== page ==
Rhode Island Ranked #14 in Best States for Women
Saturday, September 28, 2013
See all the States Fared in the Grades BELOW via the interactive graph.
The rankings review three categories that are critical to women's overall well-being: economics, leadership, and health. Within each of those three categories the Center looked at 36 data points overall to come up the rankings.
Of note, Rhode Island was given an "A-" grade for leadership for women, which placed it 6th in the country for the category.
With the recent passing of Susan Farmer this week, a trailblazer in women's politics in Rhode Island as the first female elected to statewide office as Secretary of State, Rhode Island currently counts among its leadership ranks Lieutenant Governor Elizabeth Roberts, General Treasurer Gina Raimondo, and Senate President M. Teresa Paiva-Weed.
The YWCA of Rhode Island just Thursday hosted its 2013 Women of Achievement recognition event -- where it screened a special edition of their recent "Women Holding Office: Rhode Island's Pioneers in Politics" video to remember Susan Farmer.
YWCA President and CEO Deborah Perry pointed out to GoLocal, however, that Rhode Island still had a ways to go.
"This recent reports shows that while 27.4% of our state legislature is female, only 1.6% of all elected seats are held by minority women, and we have no women in Congress," said Perry. "Politics is still mainly an "all-boys" club. It's been that way for a long time...too long."
"Rhode Island has only sent one woman to Congress, ever, and she left office in 1991," referring to Claudine Schneider, who served in the U.S. House of Representatives for four terms starting in 1981.
Perry pointed to the work the YWCA is doing to help improve the number of women holding elected office in the state
"We hold our annual Women Holding Office to honor women holding elected office and to encourage others to engage in the political process, we hold trainings on how to run for office or participate in campaigns and host voter registration drives, we have partnered with Operation Clean Government and served as a member of its candidate school planning committee, and we advocate for issues that matter to women, their families and their communities."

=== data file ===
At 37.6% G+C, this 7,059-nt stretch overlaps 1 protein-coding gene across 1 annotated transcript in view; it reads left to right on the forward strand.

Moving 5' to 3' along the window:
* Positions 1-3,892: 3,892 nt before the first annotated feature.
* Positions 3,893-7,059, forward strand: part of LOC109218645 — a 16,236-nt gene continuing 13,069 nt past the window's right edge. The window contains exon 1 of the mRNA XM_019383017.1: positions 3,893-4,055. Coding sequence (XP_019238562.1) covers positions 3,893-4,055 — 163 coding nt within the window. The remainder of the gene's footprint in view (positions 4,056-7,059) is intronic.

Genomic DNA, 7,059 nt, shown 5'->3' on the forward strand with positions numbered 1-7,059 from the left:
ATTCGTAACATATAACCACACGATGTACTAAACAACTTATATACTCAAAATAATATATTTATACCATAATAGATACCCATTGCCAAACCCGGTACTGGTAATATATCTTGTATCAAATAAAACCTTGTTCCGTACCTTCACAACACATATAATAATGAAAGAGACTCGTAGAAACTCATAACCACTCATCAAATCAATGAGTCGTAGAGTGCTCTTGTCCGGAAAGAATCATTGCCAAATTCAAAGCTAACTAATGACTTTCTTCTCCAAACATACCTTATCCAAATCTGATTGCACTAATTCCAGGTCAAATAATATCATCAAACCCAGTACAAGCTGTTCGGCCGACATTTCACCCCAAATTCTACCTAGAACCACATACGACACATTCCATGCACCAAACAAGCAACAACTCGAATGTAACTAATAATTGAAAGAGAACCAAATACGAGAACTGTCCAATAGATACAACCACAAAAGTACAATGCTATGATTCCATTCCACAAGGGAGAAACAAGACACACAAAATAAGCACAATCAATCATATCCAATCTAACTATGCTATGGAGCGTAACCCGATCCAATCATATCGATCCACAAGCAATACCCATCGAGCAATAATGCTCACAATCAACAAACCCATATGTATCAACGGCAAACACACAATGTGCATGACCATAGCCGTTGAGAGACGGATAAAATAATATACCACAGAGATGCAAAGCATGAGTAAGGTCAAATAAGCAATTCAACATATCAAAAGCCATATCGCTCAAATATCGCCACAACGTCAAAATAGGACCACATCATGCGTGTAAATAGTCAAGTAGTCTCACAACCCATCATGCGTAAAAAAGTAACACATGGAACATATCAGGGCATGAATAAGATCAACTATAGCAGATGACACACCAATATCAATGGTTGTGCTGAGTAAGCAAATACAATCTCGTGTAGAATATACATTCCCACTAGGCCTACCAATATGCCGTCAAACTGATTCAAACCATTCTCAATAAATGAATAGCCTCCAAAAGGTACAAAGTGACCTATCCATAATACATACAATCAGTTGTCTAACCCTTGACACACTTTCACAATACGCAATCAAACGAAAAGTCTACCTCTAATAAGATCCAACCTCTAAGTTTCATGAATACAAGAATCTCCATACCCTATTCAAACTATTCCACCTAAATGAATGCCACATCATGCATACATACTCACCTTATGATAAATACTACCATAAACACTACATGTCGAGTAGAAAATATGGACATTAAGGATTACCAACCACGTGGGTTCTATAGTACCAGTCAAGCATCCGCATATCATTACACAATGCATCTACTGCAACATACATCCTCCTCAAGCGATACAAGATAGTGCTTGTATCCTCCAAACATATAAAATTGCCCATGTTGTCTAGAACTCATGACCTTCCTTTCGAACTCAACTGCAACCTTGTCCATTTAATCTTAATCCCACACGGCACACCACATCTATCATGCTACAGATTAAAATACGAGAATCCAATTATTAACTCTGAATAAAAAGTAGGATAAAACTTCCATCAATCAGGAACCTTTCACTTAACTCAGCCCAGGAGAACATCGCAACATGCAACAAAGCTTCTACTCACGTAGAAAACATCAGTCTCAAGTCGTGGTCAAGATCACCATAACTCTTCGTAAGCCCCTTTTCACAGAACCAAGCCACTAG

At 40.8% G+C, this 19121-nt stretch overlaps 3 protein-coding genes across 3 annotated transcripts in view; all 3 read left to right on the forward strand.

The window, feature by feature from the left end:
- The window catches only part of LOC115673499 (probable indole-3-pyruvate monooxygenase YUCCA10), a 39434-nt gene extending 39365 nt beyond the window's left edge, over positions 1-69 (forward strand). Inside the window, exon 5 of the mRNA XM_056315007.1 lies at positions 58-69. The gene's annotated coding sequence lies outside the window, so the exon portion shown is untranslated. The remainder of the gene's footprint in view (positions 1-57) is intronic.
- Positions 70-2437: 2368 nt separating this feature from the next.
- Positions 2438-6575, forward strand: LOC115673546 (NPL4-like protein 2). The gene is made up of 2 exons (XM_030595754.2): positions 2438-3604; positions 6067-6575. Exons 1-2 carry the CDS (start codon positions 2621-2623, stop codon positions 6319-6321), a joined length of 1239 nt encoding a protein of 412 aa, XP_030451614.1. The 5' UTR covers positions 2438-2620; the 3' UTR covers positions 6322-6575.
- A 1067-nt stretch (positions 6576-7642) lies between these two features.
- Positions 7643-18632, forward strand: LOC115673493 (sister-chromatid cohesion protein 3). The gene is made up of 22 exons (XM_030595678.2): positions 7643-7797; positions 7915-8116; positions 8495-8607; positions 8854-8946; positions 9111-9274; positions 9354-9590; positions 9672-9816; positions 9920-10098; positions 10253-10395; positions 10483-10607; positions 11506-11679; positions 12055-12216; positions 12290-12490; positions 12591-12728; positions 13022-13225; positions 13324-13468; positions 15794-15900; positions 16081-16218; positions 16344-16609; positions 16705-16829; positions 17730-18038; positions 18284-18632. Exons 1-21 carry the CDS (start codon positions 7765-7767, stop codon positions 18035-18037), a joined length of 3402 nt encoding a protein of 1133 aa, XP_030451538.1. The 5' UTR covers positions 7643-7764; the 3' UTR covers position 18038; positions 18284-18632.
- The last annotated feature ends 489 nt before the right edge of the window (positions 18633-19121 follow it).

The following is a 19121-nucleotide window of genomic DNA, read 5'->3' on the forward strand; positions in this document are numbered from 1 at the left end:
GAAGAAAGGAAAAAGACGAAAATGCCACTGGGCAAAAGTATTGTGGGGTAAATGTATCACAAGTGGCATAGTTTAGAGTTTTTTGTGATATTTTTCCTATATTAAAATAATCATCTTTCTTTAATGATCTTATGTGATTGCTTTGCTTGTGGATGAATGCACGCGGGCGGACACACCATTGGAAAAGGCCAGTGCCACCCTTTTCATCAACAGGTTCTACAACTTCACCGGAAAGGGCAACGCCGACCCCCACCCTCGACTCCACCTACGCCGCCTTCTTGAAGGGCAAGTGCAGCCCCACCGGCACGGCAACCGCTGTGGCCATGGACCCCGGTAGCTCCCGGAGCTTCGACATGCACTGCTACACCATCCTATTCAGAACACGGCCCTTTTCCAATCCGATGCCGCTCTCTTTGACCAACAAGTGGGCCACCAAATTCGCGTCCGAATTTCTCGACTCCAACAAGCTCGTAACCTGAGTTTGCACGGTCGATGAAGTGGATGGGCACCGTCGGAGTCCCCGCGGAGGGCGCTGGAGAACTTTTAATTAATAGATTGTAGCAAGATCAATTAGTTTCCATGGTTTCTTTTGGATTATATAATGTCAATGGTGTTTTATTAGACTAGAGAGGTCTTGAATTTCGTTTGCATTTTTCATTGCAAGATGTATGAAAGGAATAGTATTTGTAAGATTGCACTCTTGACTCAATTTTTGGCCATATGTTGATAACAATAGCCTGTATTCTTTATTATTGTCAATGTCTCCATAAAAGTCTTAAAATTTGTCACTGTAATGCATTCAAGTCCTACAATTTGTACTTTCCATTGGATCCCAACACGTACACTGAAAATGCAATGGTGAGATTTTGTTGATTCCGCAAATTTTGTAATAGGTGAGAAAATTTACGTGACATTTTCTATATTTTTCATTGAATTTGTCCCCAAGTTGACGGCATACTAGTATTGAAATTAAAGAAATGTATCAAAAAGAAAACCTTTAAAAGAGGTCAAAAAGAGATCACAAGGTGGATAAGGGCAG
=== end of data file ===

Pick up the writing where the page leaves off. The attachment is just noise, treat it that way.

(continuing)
"But we can't do it alone, we need more women walking the halls of power in order to change the status quo, in order to bring about change that is important to women and women's lives," said Perry.
GoLocal talked with Pat Paolino Cruz, who is the founder and co-publisher of Southern New England WOMAN Magaine, co-producer of the Southern New England Women's Expo, and most recently, founder and publisher of the RI Menu Guide.
"I see a lot of women that are moms, that can't get back to work because they've got kids," said Paolino Cruz. "So the biggest thing is, if you can't get back to work, what can you do?"
"A lot of women are out there are looking to start something on their own, but they're not sure how," she continued. "And a lot of them are looking to learn about social media -- how to promote their businesses for free. I get dozens of messages every day on Facebook and LinkedIn looking for advice, and how to get started."
"Some women might be hesitant because they might not have the education behind them," said Paolino Cruz. ""Women shouldn't be afraid to get out there. It's women-owned businesses who are making up a growing segment of economy."
Paolino-Cruz is one of the driving forces behind the Southern New England Women's Expo taking place Sunday, October 6 at Twin River.
"We've got three speakers who are going to be talking specifically about how to start your own business," said Paolino Cruz. "Go listen to a speaker -- it's free. You don't know what you don't know -- even if you pick up one tip. Women need that little bit of support."
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